In light of the recent lockdown due to the coronavirus (COVID-19), there will inevitably be a significant impact on property transactions. While most firms have been preparing for their staff to be able to work from home, in order to avoid as much disruption as possible, the effects are likely to be far reaching.
There could be a significant delay in remitting funds if any party, or their representatives, are unable to access banking or office facilities. There are also issues with being able to complete original documents which may now be locked down in offices. In addition, albeit that the current restrictions are likely to prohibit moving, one party in a transaction (or someone involved in their transaction, such as a family member, their lawyer or a removals firm) may be diagnosed with coronavirus or be in a self-isolation situation on the Completion Date and, therefore, be unable to complete.
Potential effect of failure to complete or late completion
The current heightened risk is that any party in the transaction is at risk of not being able to complete due to another party in the transaction failing to complete their contract as a result of coronavirus.
We would, therefore, urge caution whether to exchange at all and to consider a simultaneous exchange and completion. This may not, however, be practical for a chain, as there is no guarantee that the transaction will complete until the day itself, which makes booking removals and other arrangements very difficult.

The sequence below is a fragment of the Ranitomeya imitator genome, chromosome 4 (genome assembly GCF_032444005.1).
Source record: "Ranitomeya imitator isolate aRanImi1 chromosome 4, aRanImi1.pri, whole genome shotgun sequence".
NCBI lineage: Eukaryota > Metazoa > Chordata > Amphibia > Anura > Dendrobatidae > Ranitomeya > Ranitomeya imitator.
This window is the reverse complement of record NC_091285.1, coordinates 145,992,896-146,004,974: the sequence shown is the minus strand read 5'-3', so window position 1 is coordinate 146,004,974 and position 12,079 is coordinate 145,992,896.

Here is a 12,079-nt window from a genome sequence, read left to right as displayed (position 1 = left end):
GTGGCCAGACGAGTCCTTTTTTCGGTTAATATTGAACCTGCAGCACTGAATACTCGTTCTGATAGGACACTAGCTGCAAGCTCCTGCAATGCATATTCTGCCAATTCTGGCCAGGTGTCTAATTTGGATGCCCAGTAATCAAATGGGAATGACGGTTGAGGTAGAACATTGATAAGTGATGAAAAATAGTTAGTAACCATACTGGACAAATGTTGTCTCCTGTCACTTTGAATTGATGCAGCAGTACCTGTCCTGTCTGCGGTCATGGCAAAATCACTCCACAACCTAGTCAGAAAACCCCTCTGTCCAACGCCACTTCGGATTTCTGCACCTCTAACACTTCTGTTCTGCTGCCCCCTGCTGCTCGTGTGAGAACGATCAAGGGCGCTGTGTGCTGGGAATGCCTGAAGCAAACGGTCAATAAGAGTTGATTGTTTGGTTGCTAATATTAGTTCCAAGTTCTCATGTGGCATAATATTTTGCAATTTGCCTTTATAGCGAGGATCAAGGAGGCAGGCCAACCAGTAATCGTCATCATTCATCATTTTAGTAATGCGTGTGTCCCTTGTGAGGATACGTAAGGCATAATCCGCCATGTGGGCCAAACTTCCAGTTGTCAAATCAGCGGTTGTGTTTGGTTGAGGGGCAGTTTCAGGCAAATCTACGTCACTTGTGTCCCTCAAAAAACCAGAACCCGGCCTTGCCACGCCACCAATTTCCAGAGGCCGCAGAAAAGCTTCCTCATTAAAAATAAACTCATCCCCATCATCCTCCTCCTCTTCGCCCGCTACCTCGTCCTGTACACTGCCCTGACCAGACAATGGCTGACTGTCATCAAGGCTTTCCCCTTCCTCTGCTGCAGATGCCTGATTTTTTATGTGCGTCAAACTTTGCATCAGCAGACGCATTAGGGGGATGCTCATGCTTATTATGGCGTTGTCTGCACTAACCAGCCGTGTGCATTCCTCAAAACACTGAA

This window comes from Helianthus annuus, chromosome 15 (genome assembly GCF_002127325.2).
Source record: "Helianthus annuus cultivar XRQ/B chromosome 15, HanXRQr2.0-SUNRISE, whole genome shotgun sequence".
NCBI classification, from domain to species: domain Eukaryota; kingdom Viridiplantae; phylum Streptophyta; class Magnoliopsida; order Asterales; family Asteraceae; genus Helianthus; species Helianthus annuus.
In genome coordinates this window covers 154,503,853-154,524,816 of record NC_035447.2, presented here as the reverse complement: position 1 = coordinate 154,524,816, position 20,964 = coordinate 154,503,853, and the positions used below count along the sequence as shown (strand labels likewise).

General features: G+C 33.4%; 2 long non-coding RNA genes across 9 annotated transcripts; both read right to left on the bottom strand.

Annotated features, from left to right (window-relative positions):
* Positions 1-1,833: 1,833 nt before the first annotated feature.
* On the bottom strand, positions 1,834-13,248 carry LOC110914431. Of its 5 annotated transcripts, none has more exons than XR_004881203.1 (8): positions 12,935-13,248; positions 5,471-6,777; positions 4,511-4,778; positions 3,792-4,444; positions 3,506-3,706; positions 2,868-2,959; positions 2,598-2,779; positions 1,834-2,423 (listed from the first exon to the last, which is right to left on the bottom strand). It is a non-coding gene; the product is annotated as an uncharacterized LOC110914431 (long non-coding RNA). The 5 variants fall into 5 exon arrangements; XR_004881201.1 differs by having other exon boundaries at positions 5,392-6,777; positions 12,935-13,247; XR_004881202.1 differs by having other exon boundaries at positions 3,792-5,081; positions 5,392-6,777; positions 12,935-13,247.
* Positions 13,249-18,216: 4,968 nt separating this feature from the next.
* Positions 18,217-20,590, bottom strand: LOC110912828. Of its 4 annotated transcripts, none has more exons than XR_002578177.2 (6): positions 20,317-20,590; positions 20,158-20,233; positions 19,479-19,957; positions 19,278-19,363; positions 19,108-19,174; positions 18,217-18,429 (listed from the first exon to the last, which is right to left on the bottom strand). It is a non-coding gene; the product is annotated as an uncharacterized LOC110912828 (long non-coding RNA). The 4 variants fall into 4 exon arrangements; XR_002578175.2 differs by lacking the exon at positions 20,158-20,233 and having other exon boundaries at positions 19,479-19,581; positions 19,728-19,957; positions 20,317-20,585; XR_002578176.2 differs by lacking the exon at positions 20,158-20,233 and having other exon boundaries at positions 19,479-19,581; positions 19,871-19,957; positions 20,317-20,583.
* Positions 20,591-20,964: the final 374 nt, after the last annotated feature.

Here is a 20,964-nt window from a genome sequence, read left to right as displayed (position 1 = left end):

Under the Standard Conditions of Sale, in the event of a party not being able to complete on the Completion Date, their willing party will be entitled to serve a Notice to Complete on them, which will give them 10 working days to complete (“Notice to Complete”). Provided completion takes place within this timeframe (and penalty interest is paid/deducted), the defaulting party must complete. If completion does not take place, the willing party can rescind the contract and the deposit will be forfeited if the buyer defaulted and returned to the buyer if the seller defaulted. If a deposit of less than 10% has been paid, the balance of 10% will also become immediately due.
Following late completion or the rescission of a contract, the defaulting party may also still be subject to a claim from the willing party to reimburse any other losses (such as storage costs, alternative accommodation costs, cancelled removal fees, additional mortgage interest). If, as a result of the defaulting party’s failure to complete, the willing party is sued by their buyer or seller for such costs, this would also form part of the willing party’s claim. The potential implications are therefore significant for both buyers and sellers.
We would be hopeful that if there are problems, most parties in the transaction will work together and take a pragmatic approach to ensure that transactions can complete as quickly as possible. However, if one party wishes to strictly enforce a breach of contract, the rest of the chain will have little choice but to follow. We would therefore encourage you to think about arrangements you could make, should you or a member of your family need to self-isolate during the moving period.
It is anticipated that the Government may issue some further guidance for house moving, In the meantime, the British Association of Removers’ current recommendation to its Members is, you “should only complete any moves that are underway and immediately cancel any move that has not yet started. It is equally evident that our absolute priority now must be on ensuring the safety of our staff and our customers, and of course their respective families and so we must make every effort to release all of our crews from ‘the coalface’ at the very earliest opportunity. There will of course be many more questions asked and answers needing to be given over the next few days, but it is imperative that we react now to that very explicit instruction from the PM…”
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